• Although the example described herein employs the hard disk 460, it should be appreciated by those skilled in the art that other types of computer readable media which may store data that are accessible by a computer, such as magnetic cassettes, flash memory cards, digital versatile disks, cartridges, random access memories (RAMs) 450, read only memory (ROM) 440, a cable or wireless signal containing a bit stream and the like, may also be used in the example operating environment. Non-transitory computer-readable storage media expressly exclude media such as energy, carrier signals, electromagnetic waves, and signals per se.
  • To enable user interaction with the computing device 400, an input device 490 represents any number of input mechanisms, such as a microphone for speech, a touch-sensitive screen for gesture or graphical input, keyboard, mouse, motion input, speech and so forth. An output device 470 may also be one or more of a number of output mechanisms known to those of skill in the art. In some instances, multimodal systems enable a user to provide multiple types of input to communicate with the computing device 400. The communications interface 480 generally governs and manages the user input and system output. There is no restriction on operating on any particular hardware arrangement and therefore the basic features here may easily be substituted for improved hardware or firmware arrangements as they are developed.
  • For clarity of explanation, the illustrative system example is presented as including individual functional blocks including functional blocks labeled as a “processor” or processor 420. The functions these blocks represent may be provided through the use of either shared or dedicated hardware, including, but not limited to, hardware capable of executing software and hardware, such as a processor 420, that is purpose-built to operate as an equivalent to software executing on a general purpose processor. For example the functions of one or more processors presented in FIG. 4 may be provided by a single shared processor or multiple processors. (Use of the term “processor” should not be construed to refer exclusively to hardware capable of executing software.) Illustrative examples may include microprocessor and/or digital signal processor (DSP) hardware, read-only memory (ROM) 440 for storing software performing the operations discussed below, and random access memory (RAM) 450 for storing results. Very large scale integration (VLSI) hardware examples, as well as custom VLSI circuitry in combination with a general purpose DSP circuit, may also be provided.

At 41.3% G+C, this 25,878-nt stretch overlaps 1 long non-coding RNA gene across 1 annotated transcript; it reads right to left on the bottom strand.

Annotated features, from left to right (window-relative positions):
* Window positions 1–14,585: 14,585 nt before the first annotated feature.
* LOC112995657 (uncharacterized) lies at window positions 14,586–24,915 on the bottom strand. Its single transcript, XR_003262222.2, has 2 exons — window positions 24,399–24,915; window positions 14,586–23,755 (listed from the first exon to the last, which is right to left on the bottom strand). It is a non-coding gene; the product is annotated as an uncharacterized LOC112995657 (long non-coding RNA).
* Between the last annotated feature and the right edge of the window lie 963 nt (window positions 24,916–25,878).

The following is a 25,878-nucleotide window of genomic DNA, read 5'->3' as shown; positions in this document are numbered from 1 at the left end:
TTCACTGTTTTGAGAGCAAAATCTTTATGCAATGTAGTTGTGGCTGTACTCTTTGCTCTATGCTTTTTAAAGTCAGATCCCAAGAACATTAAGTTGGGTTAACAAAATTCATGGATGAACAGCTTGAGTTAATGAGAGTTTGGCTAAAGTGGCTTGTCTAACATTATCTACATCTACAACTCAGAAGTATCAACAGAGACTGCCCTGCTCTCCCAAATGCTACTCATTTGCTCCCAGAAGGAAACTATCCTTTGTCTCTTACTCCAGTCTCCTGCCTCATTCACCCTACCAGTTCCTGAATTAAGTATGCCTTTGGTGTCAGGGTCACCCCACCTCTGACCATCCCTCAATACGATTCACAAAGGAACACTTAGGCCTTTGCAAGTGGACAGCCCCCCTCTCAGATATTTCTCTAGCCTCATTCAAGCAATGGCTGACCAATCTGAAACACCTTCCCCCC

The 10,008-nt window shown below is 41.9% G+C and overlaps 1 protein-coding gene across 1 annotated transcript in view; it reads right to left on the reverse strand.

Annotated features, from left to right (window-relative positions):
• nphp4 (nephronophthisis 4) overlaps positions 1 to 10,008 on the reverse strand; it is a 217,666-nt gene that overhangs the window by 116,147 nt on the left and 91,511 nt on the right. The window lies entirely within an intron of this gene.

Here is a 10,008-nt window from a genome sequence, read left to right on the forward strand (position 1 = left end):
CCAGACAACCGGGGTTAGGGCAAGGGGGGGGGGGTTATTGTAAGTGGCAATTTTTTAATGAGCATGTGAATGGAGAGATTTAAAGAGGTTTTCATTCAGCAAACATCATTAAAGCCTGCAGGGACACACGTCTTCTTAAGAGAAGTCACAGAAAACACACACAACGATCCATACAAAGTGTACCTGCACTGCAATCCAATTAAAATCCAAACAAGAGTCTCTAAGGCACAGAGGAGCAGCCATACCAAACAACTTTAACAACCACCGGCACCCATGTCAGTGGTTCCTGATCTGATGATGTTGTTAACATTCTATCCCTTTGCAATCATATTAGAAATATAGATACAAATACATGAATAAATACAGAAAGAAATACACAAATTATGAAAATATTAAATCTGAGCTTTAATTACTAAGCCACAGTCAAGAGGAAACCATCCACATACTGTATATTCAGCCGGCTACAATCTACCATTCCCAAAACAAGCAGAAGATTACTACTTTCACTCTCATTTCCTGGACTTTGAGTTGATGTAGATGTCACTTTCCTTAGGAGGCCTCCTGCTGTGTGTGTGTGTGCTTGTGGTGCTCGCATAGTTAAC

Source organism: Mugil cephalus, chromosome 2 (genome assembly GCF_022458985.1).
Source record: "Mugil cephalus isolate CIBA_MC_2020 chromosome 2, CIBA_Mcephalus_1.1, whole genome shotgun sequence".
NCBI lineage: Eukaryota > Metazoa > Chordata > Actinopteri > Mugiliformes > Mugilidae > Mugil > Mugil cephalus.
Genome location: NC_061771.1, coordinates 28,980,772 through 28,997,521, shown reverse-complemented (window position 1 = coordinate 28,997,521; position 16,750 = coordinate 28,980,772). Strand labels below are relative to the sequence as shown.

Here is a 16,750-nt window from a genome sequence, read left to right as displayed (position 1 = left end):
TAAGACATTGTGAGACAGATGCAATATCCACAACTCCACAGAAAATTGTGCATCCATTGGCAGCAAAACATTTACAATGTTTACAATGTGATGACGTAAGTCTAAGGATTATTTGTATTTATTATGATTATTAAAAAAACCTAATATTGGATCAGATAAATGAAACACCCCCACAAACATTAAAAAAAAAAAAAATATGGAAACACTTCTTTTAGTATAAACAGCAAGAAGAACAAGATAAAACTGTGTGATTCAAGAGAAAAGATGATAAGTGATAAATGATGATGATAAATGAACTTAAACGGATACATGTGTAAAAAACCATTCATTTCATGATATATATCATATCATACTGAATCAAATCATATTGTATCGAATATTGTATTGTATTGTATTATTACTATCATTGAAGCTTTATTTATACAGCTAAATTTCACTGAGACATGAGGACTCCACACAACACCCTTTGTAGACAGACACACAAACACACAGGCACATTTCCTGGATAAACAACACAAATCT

• The logical operations of the various examples are implemented as: (1) a sequence of computer implemented steps, operations, or procedures running on a programmable circuit within a general use computer, (2) a sequence of computer implemented steps, operations, or procedures running on a specific-use programmable circuit; and/or (3) interconnected machine modules or program engines within the programmable circuits. The system 400 shown in FIG. 4 may practice all or part of the recited methods, may be a part of the recited systems, and/or may operate according to instructions in the recited non-transitory computer-readable storage media. Such logical operations may be implemented as modules configured to control the processor 420 to perform particular functions according to the programming of the module. For example, FIG. 4 illustrates three modules Mod 4 462, Mod 2 464 and Mod 3 466 which are modules configured to control the processor 420. These modules may be stored on the storage device 460 and loaded into RAM 450 or memory 430 at runtime or may be stored as would be known in the art in other computer-readable memory locations.